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(1+ (3)^1/3) (2+(3^1/2))^1/2?

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(1+ (3)^1/3) (2+(3^1/2))^1/2?  [#permalink]

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New post Updated on: 03 Oct 2017, 02:16
12
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A
B
C
D
E

Difficulty:

  85% (hard)

Question Stats:

49% (02:26) correct 51% (02:47) wrong based on 161 sessions

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\((1+ \sqrt{3})*(\sqrt{2+\sqrt{3}})\)


A. \(\sqrt{2}(2+\sqrt{3})\)

B. \(\sqrt{2}(3+\sqrt{3})\)

C. \(\sqrt{2}(2-\sqrt{3})\)

D. \(\sqrt{3}(2+\sqrt{3})\)

E. \(\sqrt{2}(2+\sqrt{2})\)

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Originally posted by roastedchips on 06 Jul 2017, 07:18.
Last edited by Bunuel on 03 Oct 2017, 02:16, edited 2 times in total.
Formatted the question.
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Re: (1+ (3)^1/3) (2+(3^1/2))^1/2?  [#permalink]

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New post 06 Jul 2017, 08:20
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Let X = \((1+ \sqrt{3})\sqrt{(2+3^{1/2})}\) = \((1+ \sqrt{3})\sqrt{(1 + 1 + 3^{1/2})}\)

If a = \(1+ \sqrt{3}\), then \(a^2 = 1 + 3 + 2\sqrt{3} = 4 + 2\sqrt{3}\)

The expression now becomes X = \(a * \sqrt{1 + a}\)

Squaring
\(X^2 = a^2(1+a)\)

Substituting values,
\(X^2 = (4 + 2\sqrt{3})(2 + \sqrt{3})\)
\(= 2(2 + \sqrt{3})(2 + \sqrt{3})\)

Taking square root
X = \(\sqrt{2}(2 + \sqrt{3})\) (Option A)
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Re: (1+ (3)^1/3) (2+(3^1/2))^1/2?  [#permalink]

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New post 10 Jul 2017, 09:29
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Easy method,
Let (1+√3)√(2+√3) = x. Square both sides
x^2 = (1+√3)^2 * (2+√3)
= (1 + 3 + 2√3) * (2 + √3)
= (4 + 2√3) * (2 + √3)
= 2(2 + √3) * (2 + √3)
= 2 * (2 + √3)^2.
Take square root of both sides, x = √2 * (2 + √3)
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Re: (1+ (3)^1/3) (2+(3^1/2))^1/2?  [#permalink]

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New post 27 Sep 2017, 09:10
pushpitkc wrote:
Let X = \((1+ \sqrt{3})\sqrt{(2+3^{1/2})}\) = \((1+ \sqrt{3})\sqrt{(1 + 1 + 3^{1/2})}\)

If a = \(1+ \sqrt{3}\), then \(a^2 = 1 + 3 + 2\sqrt{3} = 4 + 2\sqrt{3}\)

The expression now becomes X = \(a * \sqrt{1 + a}\)

Squaring
\(X^2 = a^2(1+a)\)

Substituting values,
\(X^2 = (4 + 2\sqrt{3})(2 + \sqrt{3})\)
\(= 2(2 + \sqrt{3})(2 + \sqrt{3})\)

Taking square root
X = \(\sqrt{2}(2 + \sqrt{3})\) (Option A)



Are we allowed to take 2 common from one bracket set?

eg 6X7=2(3)(7)
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Re: (1+ (3)^1/3) (2+(3^1/2))^1/2?  [#permalink]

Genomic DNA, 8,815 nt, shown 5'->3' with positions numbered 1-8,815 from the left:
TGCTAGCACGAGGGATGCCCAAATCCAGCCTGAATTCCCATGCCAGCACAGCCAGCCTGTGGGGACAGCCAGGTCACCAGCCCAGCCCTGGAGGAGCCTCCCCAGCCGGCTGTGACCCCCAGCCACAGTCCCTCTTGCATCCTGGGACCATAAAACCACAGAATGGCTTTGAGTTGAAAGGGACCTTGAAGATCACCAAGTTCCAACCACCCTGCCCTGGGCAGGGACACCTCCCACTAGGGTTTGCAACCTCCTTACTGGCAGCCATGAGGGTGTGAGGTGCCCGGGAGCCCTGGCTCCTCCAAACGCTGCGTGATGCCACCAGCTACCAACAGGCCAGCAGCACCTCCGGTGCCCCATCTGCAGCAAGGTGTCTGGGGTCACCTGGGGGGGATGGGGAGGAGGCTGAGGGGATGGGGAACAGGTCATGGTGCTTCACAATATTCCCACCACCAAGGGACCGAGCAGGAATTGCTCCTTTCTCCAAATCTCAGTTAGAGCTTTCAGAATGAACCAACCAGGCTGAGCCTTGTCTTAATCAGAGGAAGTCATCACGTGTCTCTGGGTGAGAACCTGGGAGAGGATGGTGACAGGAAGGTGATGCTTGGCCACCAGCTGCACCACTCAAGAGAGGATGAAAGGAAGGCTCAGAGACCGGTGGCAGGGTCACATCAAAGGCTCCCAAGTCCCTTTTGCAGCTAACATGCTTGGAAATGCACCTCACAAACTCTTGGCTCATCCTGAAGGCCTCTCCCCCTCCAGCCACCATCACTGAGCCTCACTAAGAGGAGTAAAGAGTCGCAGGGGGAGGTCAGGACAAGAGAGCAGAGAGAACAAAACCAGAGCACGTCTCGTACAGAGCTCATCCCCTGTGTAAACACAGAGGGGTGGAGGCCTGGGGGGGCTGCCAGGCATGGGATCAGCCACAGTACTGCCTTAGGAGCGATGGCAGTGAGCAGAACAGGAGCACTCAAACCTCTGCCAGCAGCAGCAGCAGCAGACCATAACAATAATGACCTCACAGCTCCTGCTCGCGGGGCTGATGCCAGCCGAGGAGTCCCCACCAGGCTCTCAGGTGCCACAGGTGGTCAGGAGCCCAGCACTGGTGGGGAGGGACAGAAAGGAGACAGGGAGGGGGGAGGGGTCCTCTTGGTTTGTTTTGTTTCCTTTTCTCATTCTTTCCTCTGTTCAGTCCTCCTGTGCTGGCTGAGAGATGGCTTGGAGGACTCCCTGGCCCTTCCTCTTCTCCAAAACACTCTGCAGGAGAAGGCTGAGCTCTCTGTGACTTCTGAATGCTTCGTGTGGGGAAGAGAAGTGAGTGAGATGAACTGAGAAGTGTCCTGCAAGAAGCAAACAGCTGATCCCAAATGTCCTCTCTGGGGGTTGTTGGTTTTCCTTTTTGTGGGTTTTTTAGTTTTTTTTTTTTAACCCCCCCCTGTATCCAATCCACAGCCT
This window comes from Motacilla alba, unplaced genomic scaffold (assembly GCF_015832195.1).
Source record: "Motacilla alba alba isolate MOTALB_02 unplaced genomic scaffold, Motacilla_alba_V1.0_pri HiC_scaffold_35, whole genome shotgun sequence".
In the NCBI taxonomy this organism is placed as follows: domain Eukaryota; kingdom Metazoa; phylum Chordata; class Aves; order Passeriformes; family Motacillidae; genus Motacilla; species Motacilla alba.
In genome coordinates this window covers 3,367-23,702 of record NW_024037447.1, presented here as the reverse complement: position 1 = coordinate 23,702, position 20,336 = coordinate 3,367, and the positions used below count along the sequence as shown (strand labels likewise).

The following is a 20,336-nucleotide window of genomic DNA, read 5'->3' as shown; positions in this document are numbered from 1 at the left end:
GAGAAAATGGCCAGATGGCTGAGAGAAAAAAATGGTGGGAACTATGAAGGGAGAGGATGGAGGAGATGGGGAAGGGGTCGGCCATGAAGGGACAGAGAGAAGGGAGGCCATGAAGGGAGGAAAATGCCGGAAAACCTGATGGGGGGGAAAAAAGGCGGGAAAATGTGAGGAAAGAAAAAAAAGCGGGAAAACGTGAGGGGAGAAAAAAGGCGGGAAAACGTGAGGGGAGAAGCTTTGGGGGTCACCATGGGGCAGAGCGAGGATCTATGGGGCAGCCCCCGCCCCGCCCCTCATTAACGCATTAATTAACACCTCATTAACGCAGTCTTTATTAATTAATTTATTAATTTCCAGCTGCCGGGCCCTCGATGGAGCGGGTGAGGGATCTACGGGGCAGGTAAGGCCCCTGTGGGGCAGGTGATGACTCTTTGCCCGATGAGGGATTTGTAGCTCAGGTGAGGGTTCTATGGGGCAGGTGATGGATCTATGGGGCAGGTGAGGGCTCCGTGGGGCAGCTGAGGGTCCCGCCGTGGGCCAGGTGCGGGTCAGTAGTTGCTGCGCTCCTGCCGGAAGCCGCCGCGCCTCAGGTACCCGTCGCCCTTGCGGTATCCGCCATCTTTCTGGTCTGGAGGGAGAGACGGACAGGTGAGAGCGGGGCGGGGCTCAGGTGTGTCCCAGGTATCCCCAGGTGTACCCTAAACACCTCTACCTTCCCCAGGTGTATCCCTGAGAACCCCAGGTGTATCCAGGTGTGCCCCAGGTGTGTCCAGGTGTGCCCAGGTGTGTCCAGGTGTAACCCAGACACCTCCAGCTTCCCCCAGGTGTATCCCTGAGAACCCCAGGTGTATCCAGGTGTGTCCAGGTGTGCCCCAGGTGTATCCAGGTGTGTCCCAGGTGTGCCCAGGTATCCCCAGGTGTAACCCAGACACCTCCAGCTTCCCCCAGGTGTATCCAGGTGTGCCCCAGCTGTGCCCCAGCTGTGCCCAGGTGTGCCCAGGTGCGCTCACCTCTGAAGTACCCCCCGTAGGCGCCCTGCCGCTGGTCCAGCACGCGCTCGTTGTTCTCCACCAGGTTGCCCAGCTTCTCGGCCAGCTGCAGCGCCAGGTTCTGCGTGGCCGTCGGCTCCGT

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New post 03 Oct 2017, 00:16
gps5441 wrote:
pushpitkc wrote:
Let X = \((1+ \sqrt{3})\sqrt{(2+3^{1/2})}\) = \((1+ \sqrt{3})\sqrt{(1 + 1 + 3^{1/2})}\)

If a = \(1+ \sqrt{3}\), then \(a^2 = 1 + 3 + 2\sqrt{3} = 4 + 2\sqrt{3}\)

The expression now becomes X = \(a * \sqrt{1 + a}\)

Squaring
\(X^2 = a^2(1+a)\)

Substituting values,
\(X^2 = (4 + 2\sqrt{3})(2 + \sqrt{3})\)
\(= 2(2 + \sqrt{3})(2 + \sqrt{3})\)

Taking square root
X = \(\sqrt{2}(2 + \sqrt{3})\) (Option A)



Are we allowed to take 2 common from one bracket set?

eg 6X7=2(3)(7)


Yes you can take '2' common from one braket.

Notice that when you multiply '2' back to the braket, you'll get the previous equation.

I'll explain with example.

Case 1: Let us say an equation is x = (2y + 4)*(y^2 + 3y); here x and y are some variables.
In this case you can take '2' common from first bracket and 'y' common from second bracket. Equation can be written as, x = 2y*(y+2)*(y+3).
You can also multiply '2' and 'y' separately to the brackets, even to the bracket from which each was not taken.
Equation can also be written as, x = (y^2+2y)*(2y+6) = 2*(y^2+2y)*(y+3) = y*(y+2)*(2y+6). All these equations are same and correct.

Case 2: Let us say an equation is x = (2y + 4) + (y^2 + 3y); here x and y are some variables.
In this case also you can take '2' common from first bracket and 'y' common from second bracket but you cannot multiply both commons like in previous case.
Equation will be written as, x = 2(y+2) + y(y+3). This equation is same as original equation.

Case 3: Let us say an equation is x = (3y + 6) + (y^2 + 2y); here x and y are some variables.
In this case also you can take '2' common from first bracket and 'y' common from second bracket. Equation can be written as, x = 3(y+2)+y(y+2).
In this case, you can take '(y+2)' as common and equation will become, x = (y+2)*(y+3).

I hope this clears your doubt.
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Re: (1+ (3)^1/3) (2+(3^1/2))^1/2?  [#permalink]

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New post 03 Oct 2017, 02:15
Very informative thread.
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Re: (1+ (3)^1/3) (2+(3^1/2))^1/2? &nbs [#permalink] 03 Oct 2017, 02:15
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